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Why Screentime is the Death of Social Interaction

The opinions expressed in this article are the writer’s own and do not reflect the views of Her Campus.
This article is written by a student writer from the Her Campus at Sacred Heart chapter.

This year, I have decided to turn off notifications from social media apps on my phone (well starting this week). I belatedly added it to my 2024 Vision Board, which means it must happen. 

Now don’t get me wrong, I love social media just as much as the next girl. I’m literally in two classes studying social media right now, but I’ve started to notice how I love it just a little too much. I’ll spend precious sunlit hours having “horizontal time” which is code for laying on my couch watching TikTok with TV playing in the background. Because clearly if one screen doesn’t make me productive, two screens will definitely fix that. 

It’s precisely because of this isolation and productivity problem that I’ve made the conscious decision to cut back on social media notifications. I can’t cut the apps out entirely (it’s literally my job and my degree) but I am trying to limit myself to social media use with intention. To me that means less aimless scrolling when I have a few minutes with nothing to do. Not watching TikTok while I’m eating dinner or scrolling through Instagram when I’m waiting in line at the grocery store.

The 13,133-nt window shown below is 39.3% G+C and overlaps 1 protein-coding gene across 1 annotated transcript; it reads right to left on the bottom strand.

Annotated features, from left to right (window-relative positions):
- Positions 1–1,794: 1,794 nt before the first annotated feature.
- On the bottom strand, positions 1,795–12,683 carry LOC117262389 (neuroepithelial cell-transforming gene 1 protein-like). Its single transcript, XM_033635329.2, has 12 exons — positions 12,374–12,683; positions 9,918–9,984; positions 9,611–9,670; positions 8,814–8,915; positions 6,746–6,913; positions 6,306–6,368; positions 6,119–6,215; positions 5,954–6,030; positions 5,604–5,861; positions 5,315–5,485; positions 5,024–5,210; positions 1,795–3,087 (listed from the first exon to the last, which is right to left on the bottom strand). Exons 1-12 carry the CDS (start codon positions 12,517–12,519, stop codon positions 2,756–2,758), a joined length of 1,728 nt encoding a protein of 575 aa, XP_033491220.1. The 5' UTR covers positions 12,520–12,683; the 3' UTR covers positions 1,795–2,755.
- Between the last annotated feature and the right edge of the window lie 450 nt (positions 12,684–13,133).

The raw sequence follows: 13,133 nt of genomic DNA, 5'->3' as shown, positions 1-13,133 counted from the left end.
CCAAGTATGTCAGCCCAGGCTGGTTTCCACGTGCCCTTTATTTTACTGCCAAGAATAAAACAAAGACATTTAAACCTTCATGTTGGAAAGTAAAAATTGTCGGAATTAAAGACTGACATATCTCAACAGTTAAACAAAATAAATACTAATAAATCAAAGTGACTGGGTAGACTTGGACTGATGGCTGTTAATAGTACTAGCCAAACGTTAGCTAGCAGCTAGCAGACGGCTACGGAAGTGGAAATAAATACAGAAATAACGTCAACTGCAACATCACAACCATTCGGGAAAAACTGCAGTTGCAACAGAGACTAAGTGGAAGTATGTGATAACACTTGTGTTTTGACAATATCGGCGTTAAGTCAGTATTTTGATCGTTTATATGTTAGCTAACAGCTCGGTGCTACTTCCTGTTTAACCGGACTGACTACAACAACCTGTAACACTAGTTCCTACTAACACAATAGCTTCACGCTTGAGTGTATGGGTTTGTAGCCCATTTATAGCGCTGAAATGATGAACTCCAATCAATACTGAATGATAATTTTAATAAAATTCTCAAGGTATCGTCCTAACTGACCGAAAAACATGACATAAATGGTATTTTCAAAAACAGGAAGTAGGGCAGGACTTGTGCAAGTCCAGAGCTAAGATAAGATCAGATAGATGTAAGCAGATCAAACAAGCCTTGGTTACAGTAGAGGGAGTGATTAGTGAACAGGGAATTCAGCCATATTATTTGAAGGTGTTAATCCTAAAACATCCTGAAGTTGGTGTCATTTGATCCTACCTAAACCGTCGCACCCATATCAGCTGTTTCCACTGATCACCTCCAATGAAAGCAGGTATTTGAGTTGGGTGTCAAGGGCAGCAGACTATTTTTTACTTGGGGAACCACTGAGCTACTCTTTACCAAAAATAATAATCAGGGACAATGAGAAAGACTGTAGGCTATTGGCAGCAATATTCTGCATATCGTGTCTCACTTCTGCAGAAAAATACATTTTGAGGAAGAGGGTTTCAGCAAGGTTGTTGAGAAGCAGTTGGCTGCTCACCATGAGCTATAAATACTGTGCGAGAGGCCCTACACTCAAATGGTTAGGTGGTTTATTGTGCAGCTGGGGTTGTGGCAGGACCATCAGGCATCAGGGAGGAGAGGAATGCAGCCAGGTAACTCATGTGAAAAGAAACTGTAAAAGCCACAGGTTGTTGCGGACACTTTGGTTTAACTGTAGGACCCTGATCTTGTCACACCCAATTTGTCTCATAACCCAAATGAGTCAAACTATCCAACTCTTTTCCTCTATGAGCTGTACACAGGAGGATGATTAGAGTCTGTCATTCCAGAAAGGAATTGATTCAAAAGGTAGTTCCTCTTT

By turning my notifications off, I catch myself impulsively checking my phone before realizing – duh – there won’t be anything there. It’s humbling how many times I’ve caught myself checking my phone purely out of habit. 

So starting this week, I have made the conscious decision to try and break this habit. 

The reasoning also goes beyond increasing my capacity for getting work done. I’ve noticed how my phone has become a lifeline throughout social interactions and classes. Many of my professors make us put our phones in our bags or else they’ll kick us out of class, which I try to adhere to, but then my laptop gets my text notifications and I end up texting through class anyway. It’s a horrifically slippery slope. 

It’s become glaringly obvious how many times I check my phone during dinner with friends or how I’ll be on a call with my mom and still scrolling through social media – as if I’m not already using my phone for its intended purpose! It’s humbling how much we’ve normalized having your nose in your phone every minute of every day. We’re slowly making it impossible to have a true face-to-face conversation.

Social media has become the death of my social interaction. Why make uncomfortable small talk when I can swipe on TikTok for hours instead? The tradeoff shouldn’t be such a no-brainer. Time to rewire my brain. 

This year, I’m determined to put mindless scrolling on social media on the backburner.

Erin Dunn

Sacred Heart '25

Hi guys! I'm Erin Dunn from South Windsor, Connecticut and I'm a Communications major at Sacred Heart University. I love baking and using writing to express myself and I'm so excited to be apart of Her Campus!